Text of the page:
One of the best things about Android is the fact you can customise not only the way it looks but also how it behaves. One way to do this is by downloading a new launcher, an app that changes the stock interface with a shiny, new alternative. But, with so many to choose from, how do you decide which one to use? Well, dear reader, we've rounded up the best Android launchers for 2018.
Another way to change how your phone looks is to replace the whole thing! If you’re considering an upgrade then be sure to also read our Best Android Phones 2018 guide to ensure you buy one that makes the step up worthwhile.
What is an Android Launcher?
When you use an Android phone or tablet the part that you interact with - the icons, navigations buttons and some settings - are all part of the user interface that sits on top of the operating system.
Unlike with iPhones, on Android this can be replaced really easily by downloading a launcher app that opens up new visual styles, offers additional features, and allows you to tailor the look and feel of the layout to your own personal preference.
One of the real advantages of launchers is that they give you the ability to keep your phone the same even if you move between different manufacturers. Many offer free versions with limited functionality but premium upgrades are usually cheap, plus they are non-destructive.
So, if you don’t like what they do, you can easily swap back to the original launcher by visiting the Settings menu.
Google Now Launcher
If simplicity is your goal, then the Google Launcher is one we’d recommend. Eschewing some of the fancier features you’ll find in its rivals, this app gives you the pure, stock Android layout, just like you’d find on a Pixel, or the older Nexus handsets.
The main Home screen has a central button in the dock to open the app tray. Swiping right will open up the Google Now / Google Assistant page that holds various news items, appointments, sports scores, plus other information that you can specify, and the Google search bar is a resident feature on each screen.
It’s free, quick, and easy to use.
Cost: Free (£3.99/$4.99 for Prime Upgrade)
Nova has long been the refuge of many an Android user that wants to customise almost every aspect of their interface. The app has an enviable reputation and supports a huge number of icon packs that are available on the Play Store.
In the free version you can alter the general colour schemes, decide which way the app drawer moves, customise the dock to be scrollable or even contain widgets, and plenty more besides.
Upgrading to Prime unlocks various gesture controls, tabs and folders in the app drawer, plus animation effects when scrolling between screens and other useful features.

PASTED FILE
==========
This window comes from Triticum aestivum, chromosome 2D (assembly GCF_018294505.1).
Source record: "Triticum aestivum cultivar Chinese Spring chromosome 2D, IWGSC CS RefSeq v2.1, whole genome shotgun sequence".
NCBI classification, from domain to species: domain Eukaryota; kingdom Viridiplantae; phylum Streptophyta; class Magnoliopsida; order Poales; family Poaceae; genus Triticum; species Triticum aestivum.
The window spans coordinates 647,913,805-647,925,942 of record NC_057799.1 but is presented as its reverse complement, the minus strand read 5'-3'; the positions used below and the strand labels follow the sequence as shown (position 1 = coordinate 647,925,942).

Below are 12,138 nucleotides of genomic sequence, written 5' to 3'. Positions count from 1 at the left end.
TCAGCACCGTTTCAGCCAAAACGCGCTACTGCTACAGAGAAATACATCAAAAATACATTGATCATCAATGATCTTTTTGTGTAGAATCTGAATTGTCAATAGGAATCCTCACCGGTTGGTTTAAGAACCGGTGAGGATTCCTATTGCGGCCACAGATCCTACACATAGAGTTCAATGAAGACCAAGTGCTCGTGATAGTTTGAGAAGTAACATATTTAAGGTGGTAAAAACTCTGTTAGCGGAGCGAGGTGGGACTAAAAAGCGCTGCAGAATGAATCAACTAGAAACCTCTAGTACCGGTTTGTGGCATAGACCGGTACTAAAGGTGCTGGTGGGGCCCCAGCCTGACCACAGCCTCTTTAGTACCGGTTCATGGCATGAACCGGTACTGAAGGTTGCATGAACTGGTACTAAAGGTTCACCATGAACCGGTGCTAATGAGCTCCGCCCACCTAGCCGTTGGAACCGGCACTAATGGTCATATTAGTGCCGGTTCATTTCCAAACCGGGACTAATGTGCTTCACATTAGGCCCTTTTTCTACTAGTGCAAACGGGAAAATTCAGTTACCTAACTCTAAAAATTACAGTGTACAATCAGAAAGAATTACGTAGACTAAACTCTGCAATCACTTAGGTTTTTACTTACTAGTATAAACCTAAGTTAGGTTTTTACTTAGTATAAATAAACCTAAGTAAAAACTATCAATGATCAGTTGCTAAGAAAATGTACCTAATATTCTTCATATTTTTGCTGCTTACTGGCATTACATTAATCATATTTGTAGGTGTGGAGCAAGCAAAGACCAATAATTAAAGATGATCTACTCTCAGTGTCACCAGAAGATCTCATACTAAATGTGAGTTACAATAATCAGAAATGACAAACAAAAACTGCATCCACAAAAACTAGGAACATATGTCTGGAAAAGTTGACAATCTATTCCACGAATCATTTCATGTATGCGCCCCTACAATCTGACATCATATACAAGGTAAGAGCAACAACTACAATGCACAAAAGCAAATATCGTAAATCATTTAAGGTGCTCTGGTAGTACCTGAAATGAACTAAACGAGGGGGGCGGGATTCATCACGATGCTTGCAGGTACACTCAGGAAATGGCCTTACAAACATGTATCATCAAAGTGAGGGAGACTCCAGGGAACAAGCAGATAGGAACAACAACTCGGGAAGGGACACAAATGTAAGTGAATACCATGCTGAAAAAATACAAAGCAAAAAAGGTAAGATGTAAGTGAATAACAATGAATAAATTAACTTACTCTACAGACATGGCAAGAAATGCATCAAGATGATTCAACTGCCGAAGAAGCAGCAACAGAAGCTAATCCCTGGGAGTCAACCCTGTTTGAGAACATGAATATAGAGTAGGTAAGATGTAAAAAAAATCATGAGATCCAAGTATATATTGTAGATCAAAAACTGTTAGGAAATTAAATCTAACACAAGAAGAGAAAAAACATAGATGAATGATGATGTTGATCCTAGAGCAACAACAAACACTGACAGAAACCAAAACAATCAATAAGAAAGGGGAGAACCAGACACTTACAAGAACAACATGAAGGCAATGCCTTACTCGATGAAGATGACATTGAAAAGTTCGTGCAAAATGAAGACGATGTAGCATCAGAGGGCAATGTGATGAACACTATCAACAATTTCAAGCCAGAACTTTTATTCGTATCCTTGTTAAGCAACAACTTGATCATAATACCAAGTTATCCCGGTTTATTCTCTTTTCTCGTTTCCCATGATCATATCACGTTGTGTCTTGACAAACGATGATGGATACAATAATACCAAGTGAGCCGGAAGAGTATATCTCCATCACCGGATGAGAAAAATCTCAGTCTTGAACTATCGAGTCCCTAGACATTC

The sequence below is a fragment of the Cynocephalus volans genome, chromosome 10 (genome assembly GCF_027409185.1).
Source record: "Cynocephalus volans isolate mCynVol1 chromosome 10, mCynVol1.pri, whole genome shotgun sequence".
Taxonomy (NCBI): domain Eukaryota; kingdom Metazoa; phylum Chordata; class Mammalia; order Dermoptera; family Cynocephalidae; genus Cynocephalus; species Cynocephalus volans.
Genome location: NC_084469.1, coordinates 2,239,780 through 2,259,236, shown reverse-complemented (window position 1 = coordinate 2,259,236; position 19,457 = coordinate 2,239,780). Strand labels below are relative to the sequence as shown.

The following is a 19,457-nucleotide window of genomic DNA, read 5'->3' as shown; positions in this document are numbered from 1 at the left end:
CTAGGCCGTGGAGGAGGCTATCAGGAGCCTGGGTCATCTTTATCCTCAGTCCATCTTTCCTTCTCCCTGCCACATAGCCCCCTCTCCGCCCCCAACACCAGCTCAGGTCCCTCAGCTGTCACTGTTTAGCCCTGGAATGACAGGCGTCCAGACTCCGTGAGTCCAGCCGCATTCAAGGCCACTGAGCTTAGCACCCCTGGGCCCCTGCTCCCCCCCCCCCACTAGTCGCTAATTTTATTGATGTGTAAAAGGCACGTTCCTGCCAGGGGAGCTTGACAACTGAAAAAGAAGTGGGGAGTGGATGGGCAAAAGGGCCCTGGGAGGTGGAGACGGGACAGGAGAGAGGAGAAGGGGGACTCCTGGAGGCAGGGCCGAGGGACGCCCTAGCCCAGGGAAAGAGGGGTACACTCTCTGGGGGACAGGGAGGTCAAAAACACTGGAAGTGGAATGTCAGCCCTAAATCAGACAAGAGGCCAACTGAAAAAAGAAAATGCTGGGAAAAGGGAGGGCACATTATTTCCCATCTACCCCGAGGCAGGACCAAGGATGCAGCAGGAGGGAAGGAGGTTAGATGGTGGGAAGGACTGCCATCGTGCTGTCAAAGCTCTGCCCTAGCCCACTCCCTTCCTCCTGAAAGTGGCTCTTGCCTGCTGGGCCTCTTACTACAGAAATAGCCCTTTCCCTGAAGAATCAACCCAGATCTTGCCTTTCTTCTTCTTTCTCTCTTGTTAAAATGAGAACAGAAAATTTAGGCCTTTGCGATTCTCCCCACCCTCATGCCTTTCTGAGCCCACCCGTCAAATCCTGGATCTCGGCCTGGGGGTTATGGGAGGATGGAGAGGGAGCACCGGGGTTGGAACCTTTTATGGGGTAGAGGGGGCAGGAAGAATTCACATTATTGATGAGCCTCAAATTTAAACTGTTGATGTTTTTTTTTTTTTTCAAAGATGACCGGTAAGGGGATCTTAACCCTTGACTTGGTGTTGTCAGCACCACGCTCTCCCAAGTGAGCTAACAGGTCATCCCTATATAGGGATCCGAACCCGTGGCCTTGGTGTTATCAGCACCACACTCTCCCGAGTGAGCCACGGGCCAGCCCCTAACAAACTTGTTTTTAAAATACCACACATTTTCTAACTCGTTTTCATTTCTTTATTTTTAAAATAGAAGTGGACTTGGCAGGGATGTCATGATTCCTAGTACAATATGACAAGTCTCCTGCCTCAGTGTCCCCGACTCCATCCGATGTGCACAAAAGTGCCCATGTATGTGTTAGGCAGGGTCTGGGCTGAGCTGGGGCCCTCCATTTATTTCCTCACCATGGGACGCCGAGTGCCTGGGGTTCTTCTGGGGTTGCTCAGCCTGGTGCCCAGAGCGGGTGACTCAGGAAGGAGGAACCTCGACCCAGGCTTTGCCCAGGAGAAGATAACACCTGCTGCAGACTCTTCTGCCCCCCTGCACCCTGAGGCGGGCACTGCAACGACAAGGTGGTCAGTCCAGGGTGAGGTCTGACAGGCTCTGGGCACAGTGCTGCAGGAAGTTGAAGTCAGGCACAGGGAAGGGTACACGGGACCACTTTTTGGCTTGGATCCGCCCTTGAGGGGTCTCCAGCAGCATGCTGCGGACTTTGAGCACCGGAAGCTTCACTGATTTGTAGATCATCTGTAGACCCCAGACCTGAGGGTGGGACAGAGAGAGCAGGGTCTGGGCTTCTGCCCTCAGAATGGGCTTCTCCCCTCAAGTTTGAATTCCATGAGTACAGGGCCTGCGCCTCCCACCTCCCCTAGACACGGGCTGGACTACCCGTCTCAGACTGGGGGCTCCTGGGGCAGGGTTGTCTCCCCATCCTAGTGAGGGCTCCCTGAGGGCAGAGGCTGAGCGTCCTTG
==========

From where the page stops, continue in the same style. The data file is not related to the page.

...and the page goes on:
For all its options, Nova remains a well-designed and clean app that doesn’t overwhelm or confuse. It’s pretty nippy too.
Another popular app is Evie. Much like Nova, it allows you to make wholesale changes to the arrangement of icons on the home screens, tailor the dock to your requirements, create folders, and plenty of other standard stuff.
A universal search makes it easy to find numbers, contacts, apps, and pretty much anything else on your phone, plus there’s the incredible useful ability to create shortcuts to them by long-pressing on the results and dragging them to one of your home screens.
Best of all, Evie is free and regularly updated.
With Windows Mobile now consigned to the rubbish bin of technological history, you would be forgiven for thinking that Microsoft no longer has a horse in this race. Thankfully, that’s not the case, as its new launcher is rather excellent.
A Bing daily wallpaper gives your device a fresh look each morning, and there’s a screen to the left of the main home screen that contains various calendar, news, weather, and other information cards just as in the Google Now launcher.
As you’d expect, there are settings for the dock, app drawer, and home screen that allow you to define how many things appear and the way they behave. It’s not as customisable as Nova or Evie, but the design is so elegant that you don’t find you want to change too much.
If you have a Microsoft account, and ideally a PC, you will find a number of cool and handy additional features in this app. These include being able to start reading a webpage on your phone and then automatically continue on your PC (so long as you’re running the Creators Update version of Windows), plus integration with a number of Microsoft apps, including Cortana.
For more on how to use some of these features, read our How to use Cortana on Android feature.
Cost: Free (ad-supported)
The tagline for Hola is ‘smaller, but bigger’ and in many ways this is true. The launcher is quick, has plenty of character, and is somewhat quirky when compared to the others on this list.
On the lock screen for example there is a performance monitor that lets you know the current charge of the battery, RAM that is being used, and how much storage is available. These can be optimised by a Hola Boost, which kills idle apps and those draining the battery unnecessarily.
The news feed is very nicely designed, and makes it easy to select the sources you prefer, while blocking certain less desirable outlets. There are plenty of interface adjustments that can be made, with icon sizes and labels, lock screen content, gesture controls, and other general tweaks.
Hola offers additional apps that can further enhance gestures, lock screens, and notifications, and the launcher does arrive with a few apps pre-installed.
The only real fly in the ointment are the ads that appear at various times. They’re not horrible, but can feel jarring when you’re moving from one function to another.
Hola isn’t for everyone, but it could certainly be fun to try if you’re getting bored with your current choice.